August 01, 2007
This article has been replaced with a newer one, which can be found here. In no particular order, these are the standard non-functional requirements I have used for years. Not all will apply in all circumstances, so like much in life you'll have to use a bit of common sense, but they form a useful check-list. Each NFR is followed by a description and some discussion on how you might like to satisfy yourself that it's being met. As a means of checking NFRs have been met, I use the term 'walk th ...
July 01, 2007
As much as any solution is defined by its components and what they do, it’s also defined by the interfaces between those components and the rest of the world. In these crazy SOA-is-everything times, identifying communication links and promoting their reuse is an important archtectural desire. It may be a simple starting point, but I’ve found just having a table of interfaces to be an invaluable artefact. Each interface can have recorded against it a unique ID and a number of key criteria that he ...
June 28, 2007
Business software is generally used to optimise processes so that they run faster. Competitive advantage for companies can come from doing the boring stuff better as well as doing the new things other companies don’t do. But if we look at a process end-to-end it can rarely be optimised all the way through. Often what we find is that parts of the process cause disproportionate delays and so we focus on those. Other times it may be for good reason that some parts of the process simply cannot be add ...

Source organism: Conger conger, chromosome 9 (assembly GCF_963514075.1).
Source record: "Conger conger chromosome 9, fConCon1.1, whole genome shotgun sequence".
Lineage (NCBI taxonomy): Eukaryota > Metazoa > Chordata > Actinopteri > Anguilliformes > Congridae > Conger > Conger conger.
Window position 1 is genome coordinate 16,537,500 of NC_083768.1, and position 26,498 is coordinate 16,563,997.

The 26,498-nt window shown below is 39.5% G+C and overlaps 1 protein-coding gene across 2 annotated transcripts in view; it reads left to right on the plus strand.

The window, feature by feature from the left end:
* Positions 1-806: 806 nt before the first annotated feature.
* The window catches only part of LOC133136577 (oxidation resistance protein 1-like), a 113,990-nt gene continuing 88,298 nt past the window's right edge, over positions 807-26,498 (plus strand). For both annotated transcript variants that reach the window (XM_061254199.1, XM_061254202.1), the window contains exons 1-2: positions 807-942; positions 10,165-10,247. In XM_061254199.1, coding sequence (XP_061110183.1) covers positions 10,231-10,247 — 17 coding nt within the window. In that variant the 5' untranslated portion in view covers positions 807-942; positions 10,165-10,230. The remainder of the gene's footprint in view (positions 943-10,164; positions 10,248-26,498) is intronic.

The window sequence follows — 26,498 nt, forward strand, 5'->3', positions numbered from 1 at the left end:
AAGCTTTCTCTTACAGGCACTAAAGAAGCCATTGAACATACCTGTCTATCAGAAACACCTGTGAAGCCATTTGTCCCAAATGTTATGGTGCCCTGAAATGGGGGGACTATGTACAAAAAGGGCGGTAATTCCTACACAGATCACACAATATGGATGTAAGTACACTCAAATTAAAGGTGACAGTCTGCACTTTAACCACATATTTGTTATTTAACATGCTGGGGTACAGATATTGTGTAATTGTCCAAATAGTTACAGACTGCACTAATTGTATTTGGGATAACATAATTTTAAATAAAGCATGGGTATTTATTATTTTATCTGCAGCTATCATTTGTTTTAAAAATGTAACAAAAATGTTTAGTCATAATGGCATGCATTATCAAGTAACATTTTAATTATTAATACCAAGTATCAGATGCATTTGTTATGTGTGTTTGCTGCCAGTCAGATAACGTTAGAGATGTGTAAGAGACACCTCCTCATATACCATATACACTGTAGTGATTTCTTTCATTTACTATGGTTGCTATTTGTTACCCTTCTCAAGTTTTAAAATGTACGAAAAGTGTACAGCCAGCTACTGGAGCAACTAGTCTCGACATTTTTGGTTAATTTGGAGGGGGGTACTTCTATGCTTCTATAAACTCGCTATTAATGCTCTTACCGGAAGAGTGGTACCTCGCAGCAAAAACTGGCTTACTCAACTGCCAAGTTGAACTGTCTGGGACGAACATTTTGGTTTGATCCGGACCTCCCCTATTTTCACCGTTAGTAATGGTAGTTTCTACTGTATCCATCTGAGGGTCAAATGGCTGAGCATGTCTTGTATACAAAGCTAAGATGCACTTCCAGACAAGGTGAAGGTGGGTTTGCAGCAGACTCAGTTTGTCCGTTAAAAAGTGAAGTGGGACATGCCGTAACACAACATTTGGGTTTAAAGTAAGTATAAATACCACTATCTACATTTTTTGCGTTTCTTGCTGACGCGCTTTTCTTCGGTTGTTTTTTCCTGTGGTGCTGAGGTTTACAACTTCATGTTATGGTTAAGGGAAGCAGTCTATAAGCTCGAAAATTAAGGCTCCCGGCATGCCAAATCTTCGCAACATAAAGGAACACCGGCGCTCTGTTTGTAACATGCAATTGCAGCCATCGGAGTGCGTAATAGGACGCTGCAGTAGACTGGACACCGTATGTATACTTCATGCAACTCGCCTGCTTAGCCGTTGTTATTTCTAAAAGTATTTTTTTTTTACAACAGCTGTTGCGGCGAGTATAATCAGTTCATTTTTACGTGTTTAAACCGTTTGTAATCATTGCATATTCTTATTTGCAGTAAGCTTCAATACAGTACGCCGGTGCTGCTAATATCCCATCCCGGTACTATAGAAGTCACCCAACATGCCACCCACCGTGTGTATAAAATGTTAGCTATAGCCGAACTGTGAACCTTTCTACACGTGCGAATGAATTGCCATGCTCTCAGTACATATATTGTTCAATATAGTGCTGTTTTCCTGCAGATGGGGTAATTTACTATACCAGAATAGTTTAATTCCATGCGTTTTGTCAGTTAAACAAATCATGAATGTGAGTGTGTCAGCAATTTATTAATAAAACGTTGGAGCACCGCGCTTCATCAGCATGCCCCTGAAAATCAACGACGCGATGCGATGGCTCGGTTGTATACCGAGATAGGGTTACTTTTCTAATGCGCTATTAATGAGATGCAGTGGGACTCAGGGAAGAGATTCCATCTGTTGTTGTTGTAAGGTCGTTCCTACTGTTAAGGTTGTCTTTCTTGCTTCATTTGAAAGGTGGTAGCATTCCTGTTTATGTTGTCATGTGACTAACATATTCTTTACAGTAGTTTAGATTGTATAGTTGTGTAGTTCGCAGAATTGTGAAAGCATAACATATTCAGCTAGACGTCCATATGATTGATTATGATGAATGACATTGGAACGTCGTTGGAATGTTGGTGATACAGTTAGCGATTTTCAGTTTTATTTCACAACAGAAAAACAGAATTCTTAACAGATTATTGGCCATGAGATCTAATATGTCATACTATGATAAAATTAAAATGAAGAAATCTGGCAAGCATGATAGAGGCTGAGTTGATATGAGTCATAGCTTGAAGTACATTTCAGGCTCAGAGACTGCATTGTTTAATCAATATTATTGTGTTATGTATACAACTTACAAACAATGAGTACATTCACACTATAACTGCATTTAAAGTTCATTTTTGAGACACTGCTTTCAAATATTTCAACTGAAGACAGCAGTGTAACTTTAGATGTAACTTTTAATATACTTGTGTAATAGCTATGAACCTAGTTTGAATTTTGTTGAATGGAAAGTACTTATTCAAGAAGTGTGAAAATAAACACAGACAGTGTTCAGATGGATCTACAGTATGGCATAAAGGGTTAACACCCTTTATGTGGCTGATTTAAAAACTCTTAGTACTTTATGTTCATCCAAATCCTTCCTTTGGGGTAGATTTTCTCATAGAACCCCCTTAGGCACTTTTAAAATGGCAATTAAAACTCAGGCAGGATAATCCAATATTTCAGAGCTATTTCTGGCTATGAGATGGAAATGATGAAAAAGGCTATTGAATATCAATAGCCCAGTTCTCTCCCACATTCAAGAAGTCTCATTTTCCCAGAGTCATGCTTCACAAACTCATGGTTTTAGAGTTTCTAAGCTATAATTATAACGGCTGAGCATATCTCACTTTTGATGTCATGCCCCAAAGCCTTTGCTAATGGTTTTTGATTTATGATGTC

June 27, 2007
This is the third of three articles on the space-based architecture. The first was a general introduction, and description of a commercially deployed example, the second looked at how the SBA supports Agile because of its complimentary nature to how businesses think and work, and this final episode looks at some of the subtle technicalities of the SBA. Before I start, let me make clear my relationship with the SBA - I am not connected in any way with Gigaspaces (the originators of the formalised ...
June 25, 2007